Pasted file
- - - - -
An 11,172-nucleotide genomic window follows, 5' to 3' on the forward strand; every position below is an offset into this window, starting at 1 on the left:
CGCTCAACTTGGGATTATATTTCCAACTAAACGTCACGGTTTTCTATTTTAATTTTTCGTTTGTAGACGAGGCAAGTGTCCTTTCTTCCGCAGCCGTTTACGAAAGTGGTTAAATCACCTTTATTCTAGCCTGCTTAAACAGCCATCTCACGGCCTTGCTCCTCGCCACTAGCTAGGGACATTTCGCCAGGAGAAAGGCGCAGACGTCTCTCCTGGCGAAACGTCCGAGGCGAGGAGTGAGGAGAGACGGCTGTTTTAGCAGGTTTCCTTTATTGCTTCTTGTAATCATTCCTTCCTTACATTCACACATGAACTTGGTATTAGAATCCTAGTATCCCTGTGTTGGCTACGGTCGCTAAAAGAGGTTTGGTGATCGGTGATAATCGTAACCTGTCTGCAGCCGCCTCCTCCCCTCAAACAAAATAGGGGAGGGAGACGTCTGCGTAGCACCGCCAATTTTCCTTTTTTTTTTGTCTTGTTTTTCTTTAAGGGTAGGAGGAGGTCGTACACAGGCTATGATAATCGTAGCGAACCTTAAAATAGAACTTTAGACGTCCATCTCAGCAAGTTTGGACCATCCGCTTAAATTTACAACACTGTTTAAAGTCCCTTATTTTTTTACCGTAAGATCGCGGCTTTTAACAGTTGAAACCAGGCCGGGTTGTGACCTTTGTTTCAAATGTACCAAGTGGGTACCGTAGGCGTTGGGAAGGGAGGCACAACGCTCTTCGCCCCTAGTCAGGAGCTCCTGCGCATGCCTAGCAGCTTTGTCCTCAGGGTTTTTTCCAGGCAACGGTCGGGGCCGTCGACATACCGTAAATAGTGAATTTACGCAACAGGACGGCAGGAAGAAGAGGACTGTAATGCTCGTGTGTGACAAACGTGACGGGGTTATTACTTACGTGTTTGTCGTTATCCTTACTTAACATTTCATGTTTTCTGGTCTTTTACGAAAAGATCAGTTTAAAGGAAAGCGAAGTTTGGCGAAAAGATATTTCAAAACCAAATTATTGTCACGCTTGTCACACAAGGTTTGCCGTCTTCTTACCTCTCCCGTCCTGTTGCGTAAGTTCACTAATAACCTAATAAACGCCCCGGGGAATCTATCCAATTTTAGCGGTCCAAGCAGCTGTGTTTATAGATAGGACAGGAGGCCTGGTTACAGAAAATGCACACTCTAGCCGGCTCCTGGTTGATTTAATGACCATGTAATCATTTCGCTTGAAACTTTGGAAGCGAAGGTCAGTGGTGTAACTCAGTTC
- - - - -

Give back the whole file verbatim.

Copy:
An 11,172-nucleotide genomic window follows, 5' to 3' on the forward strand; every position below is an offset into this window, starting at 1 on the left:
CGCTCAACTTGGGATTATATTTCCAACTAAACGTCACGGTTTTCTATTTTAATTTTTCGTTTGTAGACGAGGCAAGTGTCCTTTCTTCCGCAGCCGTTTACGAAAGTGGTTAAATCACCTTTATTCTAGCCTGCTTAAACAGCCATCTCACGGCCTTGCTCCTCGCCACTAGCTAGGGACATTTCGCCAGGAGAAAGGCGCAGACGTCTCTCCTGGCGAAACGTCCGAGGCGAGGAGTGAGGAGAGACGGCTGTTTTAGCAGGTTTCCTTTATTGCTTCTTGTAATCATTCCTTCCTTACATTCACACATGAACTTGGTATTAGAATCCTAGTATCCCTGTGTTGGCTACGGTCGCTAAAAGAGGTTTGGTGATCGGTGATAATCGTAACCTGTCTGCAGCCGCCTCCTCCCCTCAAACAAAATAGGGGAGGGAGACGTCTGCGTAGCACCGCCAATTTTCCTTTTTTTTTTGTCTTGTTTTTCTTTAAGGGTAGGAGGAGGTCGTACACAGGCTATGATAATCGTAGCGAACCTTAAAATAGAACTTTAGACGTCCATCTCAGCAAGTTTGGACCATCCGCTTAAATTTACAACACTGTTTAAAGTCCCTTATTTTTTTACCGTAAGATCGCGGCTTTTAACAGTTGAAACCAGGCCGGGTTGTGACCTTTGTTTCAAATGTACCAAGTGGGTACCGTAGGCGTTGGGAAGGGAGGCACAACGCTCTTCGCCCCTAGTCAGGAGCTCCTGCGCATGCCTAGCAGCTTTGTCCTCAGGGTTTTTTCCAGGCAACGGTCGGGGCCGTCGACATACCGTAAATAGTGAATTTACGCAACAGGACGGCAGGAAGAAGAGGACTGTAATGCTCGTGTGTGACAAACGTGACGGGGTTATTACTTACGTGTTTGTCGTTATCCTTACTTAACATTTCATGTTTTCTGGTCTTTTACGAAAAGATCAGTTTAAAGGAAAGCGAAGTTTGGCGAAAAGATATTTCAAAACCAAATTATTGTCACGCTTGTCACACAAGGTTTGCCGTCTTCTTACCTCTCCCGTCCTGTTGCGTAAGTTCACTAATAACCTAATAAACGCCCCGGGGAATCTATCCAATTTTAGCGGTCCAAGCAGCTGTGTTTATAGATAGGACAGGAGGCCTGGTTACAGAAAATGCACACTCTAGCCGGCTCCTGGTTGATTTAATGACCATGTAATCATTTCGCTTGAAACTTTGGAAGCGAAGGTCAGTGGTGTAACTCAGTTC